Your decision to get a divorce was probably not something you came too easily. You have probably already experienced your fair share of stress and frustration. Now that you have decided on divorce, you want to move forward as quickly and as inexpensively as possible. Fortunately, getting divorced in Vermont can be a straightforward process, particularly if you and your spouse are seeking an uncontested marriage – one where you agree on all important terms of the divorce, like property division and child custody (if you have children). In this instance, you may qualify to start the divorce on your own by filling out the required divorce papers for Vermont and filing them with your county clerk. Using a divorce paper preparation service like CompleteCase.com can make things even simpler by ensuring that you have the right Vermont forms and that those documents are filled out correctly the first time.
If you and your spouse are having trouble coming to divorce terms that you can both agree on, you may benefit from visiting a mediator. Divorce mediation in Vermont gives you the option of working on terms with the help of a professional mediator, someone skilled in helping divorcing couples reach equitable decisions.
The following information was compiled to help you to understand the basics of divorce in Vermont, and how you can start your own divorce.
Per the Centers for Disease Control (CDC), the divorce rate in Vermont in 2011 was 3.6 for every 1,000 residents. The divorce rate in Vermont is somewhere in the middle of rates by state in the U.S.
Vermont permits both no-fault divorces and fault-based divorces. In a no-fault divorce, you only need to indicate that your marriage is “irretrievably broken”. Many people prefer no-fault divorces because they do not require placing blame for the end of the marriage, and they are often less-costly and faster than a fault-based divorce. In a fault-based divorce, you have to prove one of the grounds accepted by the state to get the divorce, such as adultery or extreme cruelty.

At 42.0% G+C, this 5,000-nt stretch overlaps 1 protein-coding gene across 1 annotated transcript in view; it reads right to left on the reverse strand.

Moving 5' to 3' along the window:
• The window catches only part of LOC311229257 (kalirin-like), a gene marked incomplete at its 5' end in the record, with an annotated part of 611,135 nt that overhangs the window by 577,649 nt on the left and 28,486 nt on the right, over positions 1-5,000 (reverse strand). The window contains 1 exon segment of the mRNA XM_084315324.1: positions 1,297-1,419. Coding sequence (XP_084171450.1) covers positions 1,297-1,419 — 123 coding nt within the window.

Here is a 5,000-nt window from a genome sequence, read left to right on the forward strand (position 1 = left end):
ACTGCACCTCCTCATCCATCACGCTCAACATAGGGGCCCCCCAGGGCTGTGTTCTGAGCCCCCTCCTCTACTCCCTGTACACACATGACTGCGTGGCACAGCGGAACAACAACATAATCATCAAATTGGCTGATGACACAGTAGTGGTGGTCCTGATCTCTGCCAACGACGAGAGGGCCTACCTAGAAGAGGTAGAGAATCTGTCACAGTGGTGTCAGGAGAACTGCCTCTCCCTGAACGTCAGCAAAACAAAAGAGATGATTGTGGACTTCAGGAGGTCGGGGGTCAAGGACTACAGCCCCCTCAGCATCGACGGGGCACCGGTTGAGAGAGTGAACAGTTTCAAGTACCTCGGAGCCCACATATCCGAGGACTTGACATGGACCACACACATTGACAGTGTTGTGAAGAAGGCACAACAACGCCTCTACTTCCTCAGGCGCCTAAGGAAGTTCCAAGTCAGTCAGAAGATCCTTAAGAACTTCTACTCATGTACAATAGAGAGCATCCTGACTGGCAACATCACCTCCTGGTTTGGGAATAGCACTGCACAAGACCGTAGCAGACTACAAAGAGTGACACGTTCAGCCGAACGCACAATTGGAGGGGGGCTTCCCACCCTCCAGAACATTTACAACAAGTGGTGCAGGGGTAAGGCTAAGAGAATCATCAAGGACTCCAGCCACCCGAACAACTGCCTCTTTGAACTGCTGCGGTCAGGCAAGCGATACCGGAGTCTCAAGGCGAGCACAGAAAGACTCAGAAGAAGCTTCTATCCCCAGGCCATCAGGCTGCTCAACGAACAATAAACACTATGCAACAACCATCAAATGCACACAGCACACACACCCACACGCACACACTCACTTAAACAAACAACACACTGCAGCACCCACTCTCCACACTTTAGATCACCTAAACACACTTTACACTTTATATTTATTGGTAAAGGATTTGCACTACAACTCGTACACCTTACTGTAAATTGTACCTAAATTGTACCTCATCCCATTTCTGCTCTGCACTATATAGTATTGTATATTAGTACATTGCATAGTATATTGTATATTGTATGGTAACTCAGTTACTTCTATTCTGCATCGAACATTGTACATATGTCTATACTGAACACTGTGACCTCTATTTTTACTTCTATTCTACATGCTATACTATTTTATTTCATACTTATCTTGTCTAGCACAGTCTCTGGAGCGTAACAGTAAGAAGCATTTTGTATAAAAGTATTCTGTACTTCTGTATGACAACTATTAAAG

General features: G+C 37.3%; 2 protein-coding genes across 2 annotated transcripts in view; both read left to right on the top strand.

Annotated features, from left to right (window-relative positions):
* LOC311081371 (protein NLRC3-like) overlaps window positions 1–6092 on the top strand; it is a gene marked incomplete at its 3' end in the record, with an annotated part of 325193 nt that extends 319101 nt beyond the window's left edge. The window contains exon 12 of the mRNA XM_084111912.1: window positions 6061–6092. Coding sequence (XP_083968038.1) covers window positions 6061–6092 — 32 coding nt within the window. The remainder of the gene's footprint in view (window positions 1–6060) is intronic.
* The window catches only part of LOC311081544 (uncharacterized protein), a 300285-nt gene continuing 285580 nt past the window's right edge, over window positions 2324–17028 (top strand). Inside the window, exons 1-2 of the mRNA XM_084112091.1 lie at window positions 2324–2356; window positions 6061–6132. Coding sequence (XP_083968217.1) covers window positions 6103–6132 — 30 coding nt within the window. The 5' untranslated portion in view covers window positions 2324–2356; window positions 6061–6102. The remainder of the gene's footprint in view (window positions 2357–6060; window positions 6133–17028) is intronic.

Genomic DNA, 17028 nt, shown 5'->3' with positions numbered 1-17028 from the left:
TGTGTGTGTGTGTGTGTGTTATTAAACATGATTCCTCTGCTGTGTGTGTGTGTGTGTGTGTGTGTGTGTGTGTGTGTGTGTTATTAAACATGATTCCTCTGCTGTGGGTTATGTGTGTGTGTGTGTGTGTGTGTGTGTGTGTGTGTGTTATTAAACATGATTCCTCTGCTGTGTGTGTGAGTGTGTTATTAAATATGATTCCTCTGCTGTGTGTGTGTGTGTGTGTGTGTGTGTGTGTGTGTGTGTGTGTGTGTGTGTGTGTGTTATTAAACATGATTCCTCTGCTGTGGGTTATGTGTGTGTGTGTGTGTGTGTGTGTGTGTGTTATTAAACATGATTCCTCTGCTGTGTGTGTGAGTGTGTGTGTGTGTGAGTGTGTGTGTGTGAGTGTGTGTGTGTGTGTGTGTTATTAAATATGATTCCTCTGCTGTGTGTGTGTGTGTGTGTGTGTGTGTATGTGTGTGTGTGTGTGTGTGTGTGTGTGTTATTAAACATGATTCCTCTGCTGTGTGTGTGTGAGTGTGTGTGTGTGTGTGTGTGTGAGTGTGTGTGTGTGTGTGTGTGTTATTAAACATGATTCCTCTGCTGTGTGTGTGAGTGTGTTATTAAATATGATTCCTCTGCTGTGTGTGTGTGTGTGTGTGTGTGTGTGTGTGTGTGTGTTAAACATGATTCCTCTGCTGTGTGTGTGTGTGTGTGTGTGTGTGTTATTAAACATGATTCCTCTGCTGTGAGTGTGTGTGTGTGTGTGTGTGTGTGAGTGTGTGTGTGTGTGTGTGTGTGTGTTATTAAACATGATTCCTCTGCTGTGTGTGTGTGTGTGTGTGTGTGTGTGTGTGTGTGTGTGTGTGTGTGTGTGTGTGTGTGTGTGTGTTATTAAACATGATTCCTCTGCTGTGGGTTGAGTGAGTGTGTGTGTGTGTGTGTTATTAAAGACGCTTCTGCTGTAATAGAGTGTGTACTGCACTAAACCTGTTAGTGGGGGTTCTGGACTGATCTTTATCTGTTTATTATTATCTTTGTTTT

To file for divorce in Vermont you or your spouse must have lived there for six months. Vermont is unusual in that it requires one of you to have lived in the state for at least one year before it will finalize the divorce. So even if you file at six months, you will need to wait until one of you meets the year-long term before it will be complete.
The specific divorce papers required in Vermont you’ll need will depend on your situation. If you have minor children with your spouse, you will fill out forms for divorces with children. If you do not have children, you will fill out forms for divorces without children. The county where you file may also have unique forms that you must complete. It is always a good idea to contact your county court where you intend to file to verify that you are completing all necessary forms.
Some of the common divorce forms including the “Complaint for Divorce (with or without children)”, the “Property Affidavit” and the “Notice of Appearance”. You can find a wide range of divorce documents on the Vermont Judiciary website. You should review all the different options and read as much information as you can on divorce before you file, such as the “Divorce in Vermont” pamphlet provided by the court. The more informed you are about divorce the better you will be able to look out for your interests during the process.
If you find the number of documents available to you overwhelming, you are not alone. Without help it can be difficult to decipher what forms you need and what some of the forms are asking for. To get help with the paperwork, many people in Vermont choose CompleteCase.com to complete their divorce papers online. At CompleteCase.com you’ll feel confident that you are filling out the appropriate documents for your situation, and that they are filled out correctly. This can help you avoid unnecessary delays or costs in the divorce due to incorrect documents or missing information.
When you have completed your divorce papers for Vermont you will need to print at least three copies of each form. The court will take one when you file. One set you will keep for your records and one set you will serve to your spouse. Avoid signing the forms until you are in the presence of a notary public. Some courts offer notary services, but it is always best to check before you try to go file
When you are ready to take your divorce papers to the court, you should contact the clerk and verify that you are bringing all you are supposed to bring, including a form of payment that the court accepts for the state filing fee. If you do not have money for the filing fee you can request a waiver. If the court accepts the waiver you can file for free.
When you have paid the filing fee (or received the waiver) the clerk will stamp your documents and you will need to serve your spouse.